So I’m trying to write this while my brain is somewhat fresh. We’ve been up since four this morning, after having fallen asleep at a semi-regular hour, and the day’s events have left me a bit tired. It’s not even noon here yet, and we have more fun to come this evening, So I’m going to get this out before a dip in a pool and a nap.
Erg Chebbi is absolutely mind-blowing. Spanning fifty square kilometres and raising up to about 740 metres high, it’s one of Morocco’s two gigantic sand dunes (the other, Erg Chigaga, is larger, but would not have fit into the timeline of this trip. Our morning trip out there was by 4 x 4, with a lovely guide/driver named Hassan showing us the way.
Like, at the earliest point, literally showing us the way.
We got out of the truck at the foot of the dunes, which again, are freaking massive (though we weren’t at the highest one for sunrise – that one will be tackled later) and Hassan walked us about half way up and basically showed us two paths. He gave some advice on which to pick, and then went back to the truck to prepare a light breakfast for us.
Now, we’re generally pretty good with “go find a way to hike that.” However, neither of us had ever experienced this quantity of sand. There were times where it was like tile under your feet, and other times where you’d sink above your ankle, and in the dark, it was very tough to judge how steep the “drop” was from one side of the top of a dune to the other (usually, not very). So our ascent was quite cautious and there were a few moments of “Does that look like a way we can go?” However, went we did, and after some leg-busting minutes, we were atop the dunes!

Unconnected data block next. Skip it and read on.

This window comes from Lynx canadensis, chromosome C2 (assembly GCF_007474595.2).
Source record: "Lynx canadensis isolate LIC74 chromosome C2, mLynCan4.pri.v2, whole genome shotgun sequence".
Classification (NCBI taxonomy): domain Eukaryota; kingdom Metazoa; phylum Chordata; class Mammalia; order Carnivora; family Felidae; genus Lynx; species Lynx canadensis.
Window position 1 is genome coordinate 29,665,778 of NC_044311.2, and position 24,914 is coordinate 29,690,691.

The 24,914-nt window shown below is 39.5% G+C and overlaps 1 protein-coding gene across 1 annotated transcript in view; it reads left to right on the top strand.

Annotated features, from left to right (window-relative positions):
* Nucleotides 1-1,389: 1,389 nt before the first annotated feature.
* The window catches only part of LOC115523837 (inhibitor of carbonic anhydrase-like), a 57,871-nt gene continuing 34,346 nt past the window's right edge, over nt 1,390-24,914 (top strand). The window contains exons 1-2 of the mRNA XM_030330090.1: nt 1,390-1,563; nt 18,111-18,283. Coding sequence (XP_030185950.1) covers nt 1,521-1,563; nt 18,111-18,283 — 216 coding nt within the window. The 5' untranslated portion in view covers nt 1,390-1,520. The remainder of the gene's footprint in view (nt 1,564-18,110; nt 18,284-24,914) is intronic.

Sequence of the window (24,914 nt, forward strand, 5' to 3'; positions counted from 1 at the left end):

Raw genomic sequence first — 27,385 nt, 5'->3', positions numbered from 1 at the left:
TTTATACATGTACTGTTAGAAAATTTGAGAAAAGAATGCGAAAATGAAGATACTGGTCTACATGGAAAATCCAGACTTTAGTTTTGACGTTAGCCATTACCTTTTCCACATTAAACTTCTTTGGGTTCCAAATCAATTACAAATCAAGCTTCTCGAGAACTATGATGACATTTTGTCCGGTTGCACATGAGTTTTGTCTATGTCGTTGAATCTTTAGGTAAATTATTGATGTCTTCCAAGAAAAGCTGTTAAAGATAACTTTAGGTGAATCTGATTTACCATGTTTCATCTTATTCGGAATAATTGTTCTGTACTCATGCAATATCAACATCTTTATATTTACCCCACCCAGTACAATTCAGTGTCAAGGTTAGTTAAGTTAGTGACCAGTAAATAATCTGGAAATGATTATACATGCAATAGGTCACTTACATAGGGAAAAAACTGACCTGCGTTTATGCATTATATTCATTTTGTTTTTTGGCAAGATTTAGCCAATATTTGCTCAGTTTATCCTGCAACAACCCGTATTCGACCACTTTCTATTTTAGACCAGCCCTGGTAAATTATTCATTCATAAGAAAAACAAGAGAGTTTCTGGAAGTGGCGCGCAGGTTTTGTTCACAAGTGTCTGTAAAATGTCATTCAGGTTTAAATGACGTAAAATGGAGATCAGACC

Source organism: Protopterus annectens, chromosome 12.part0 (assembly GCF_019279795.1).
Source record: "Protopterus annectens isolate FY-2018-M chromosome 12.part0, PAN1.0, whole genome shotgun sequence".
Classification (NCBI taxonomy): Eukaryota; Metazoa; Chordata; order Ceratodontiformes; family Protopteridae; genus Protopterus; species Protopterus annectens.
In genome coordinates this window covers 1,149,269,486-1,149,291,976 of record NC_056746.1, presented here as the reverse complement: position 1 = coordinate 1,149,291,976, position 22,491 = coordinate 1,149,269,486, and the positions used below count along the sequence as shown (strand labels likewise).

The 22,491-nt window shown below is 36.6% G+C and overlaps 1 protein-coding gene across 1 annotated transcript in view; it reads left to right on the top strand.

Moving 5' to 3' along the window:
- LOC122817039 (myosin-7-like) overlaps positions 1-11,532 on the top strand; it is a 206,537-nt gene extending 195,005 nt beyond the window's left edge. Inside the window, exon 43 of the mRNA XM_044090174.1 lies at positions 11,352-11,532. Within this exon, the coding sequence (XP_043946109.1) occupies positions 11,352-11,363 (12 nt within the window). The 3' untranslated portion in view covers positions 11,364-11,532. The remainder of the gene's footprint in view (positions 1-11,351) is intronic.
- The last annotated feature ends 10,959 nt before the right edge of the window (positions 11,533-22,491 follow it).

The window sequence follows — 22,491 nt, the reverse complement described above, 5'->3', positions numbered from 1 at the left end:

It took a while for the sun to come up and, as it did, we saw other travelers start to make their way by camel, and a group of five was bold enough to make it all the way up to the top where we were, as was a young Moroccan kid who just seemed content to hang out and watch the sunrise. It was a mildly cloudy day, but the sun started coming through as this giant ball as I wandered around to a different side of the dune to get a better look. We each got some spectacular shots from different angles before making our way down. On the way, a local kid came up and offered us some very obviously handmade camels. They were ridiculously cute and totally made by his sister or mom or something, so I grabbed one with the 15 dirham I had in my pocket. Then, it was off to Hassan and some coffee, juice and biscuits at the truck.
From there, we were back in the 4 x 4, hopping along to different areas as Hassan told us the history of the area, the source of conflict between Morocco and Algeria, and waxed about global politics and the fact that, undeservedly, people view Morocco as this “dangerous” place because it’s part of the Muslim world. Fact is, there are few countries I’ve ever felt safer in.
We stopped off at a prehistoric riverbed, where I was able to grab some new rocks to add to the garden at home. We went by a couple of “fixed” (permanent) nomad houses, where Daina unloaded the remaining cookies that we didn’t eat to some local kids. There were a couple more great views of the dunes, including one from some smaller dunes, where I managed to spot a “sand dam”, which has been built to keep sand away from the riverbed, so that rain doesn’t wipe out any villages or encampments (when rain happens, that is). We spotted the Moroccan equivalent of a “prairie chicken”, saw jumping sand mice, ran across some kids with a fenec fox as a pet, and got a chance to see how the locals got irrigation from underneath the dunes to the palmeraie through a series of wells and canals. Beautiful morning.
Then, back to the guesthouse for a huge breakfast, a dip in the pool, a write, and then a nap.
There will be more sand dunes to come this evening, probably in a .1 post afterwards. Apparently, sunset is just as beautiful.